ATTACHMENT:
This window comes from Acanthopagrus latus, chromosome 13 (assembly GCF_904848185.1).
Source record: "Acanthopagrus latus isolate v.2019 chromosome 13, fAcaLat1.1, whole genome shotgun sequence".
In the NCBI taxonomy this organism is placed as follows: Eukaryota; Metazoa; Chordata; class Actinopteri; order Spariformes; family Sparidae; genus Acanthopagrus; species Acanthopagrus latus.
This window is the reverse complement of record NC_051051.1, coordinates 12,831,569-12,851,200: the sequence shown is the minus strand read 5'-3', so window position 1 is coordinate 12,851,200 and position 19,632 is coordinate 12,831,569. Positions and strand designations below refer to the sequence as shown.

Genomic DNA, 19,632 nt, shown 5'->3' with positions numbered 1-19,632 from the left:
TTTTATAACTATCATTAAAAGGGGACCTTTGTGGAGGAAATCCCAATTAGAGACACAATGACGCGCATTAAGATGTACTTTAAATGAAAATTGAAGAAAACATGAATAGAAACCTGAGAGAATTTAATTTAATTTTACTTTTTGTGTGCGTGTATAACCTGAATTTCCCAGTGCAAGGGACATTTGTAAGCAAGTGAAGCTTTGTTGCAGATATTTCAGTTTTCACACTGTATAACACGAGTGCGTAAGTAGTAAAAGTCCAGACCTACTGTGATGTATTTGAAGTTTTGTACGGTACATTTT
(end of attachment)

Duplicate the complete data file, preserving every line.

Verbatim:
This window comes from Acanthopagrus latus, chromosome 13 (assembly GCF_904848185.1).
Source record: "Acanthopagrus latus isolate v.2019 chromosome 13, fAcaLat1.1, whole genome shotgun sequence".
In the NCBI taxonomy this organism is placed as follows: Eukaryota; Metazoa; Chordata; class Actinopteri; order Spariformes; family Sparidae; genus Acanthopagrus; species Acanthopagrus latus.
This window is the reverse complement of record NC_051051.1, coordinates 12,831,569-12,851,200: the sequence shown is the minus strand read 5'-3', so window position 1 is coordinate 12,851,200 and position 19,632 is coordinate 12,831,569. Positions and strand designations below refer to the sequence as shown.

Genomic DNA, 19,632 nt, shown 5'->3' with positions numbered 1-19,632 from the left:
TTTTATAACTATCATTAAAAGGGGACCTTTGTGGAGGAAATCCCAATTAGAGACACAATGACGCGCATTAAGATGTACTTTAAATGAAAATTGAAGAAAACATGAATAGAAACCTGAGAGAATTTAATTTAATTTTACTTTTTGTGTGCGTGTATAACCTGAATTTCCCAGTGCAAGGGACATTTGTAAGCAAGTGAAGCTTTGTTGCAGATATTTCAGTTTTCACACTGTATAACACGAGTGCGTAAGTAGTAAAAGTCCAGACCTACTGTGATGTATTTGAAGTTTTGTACGGTACATTTT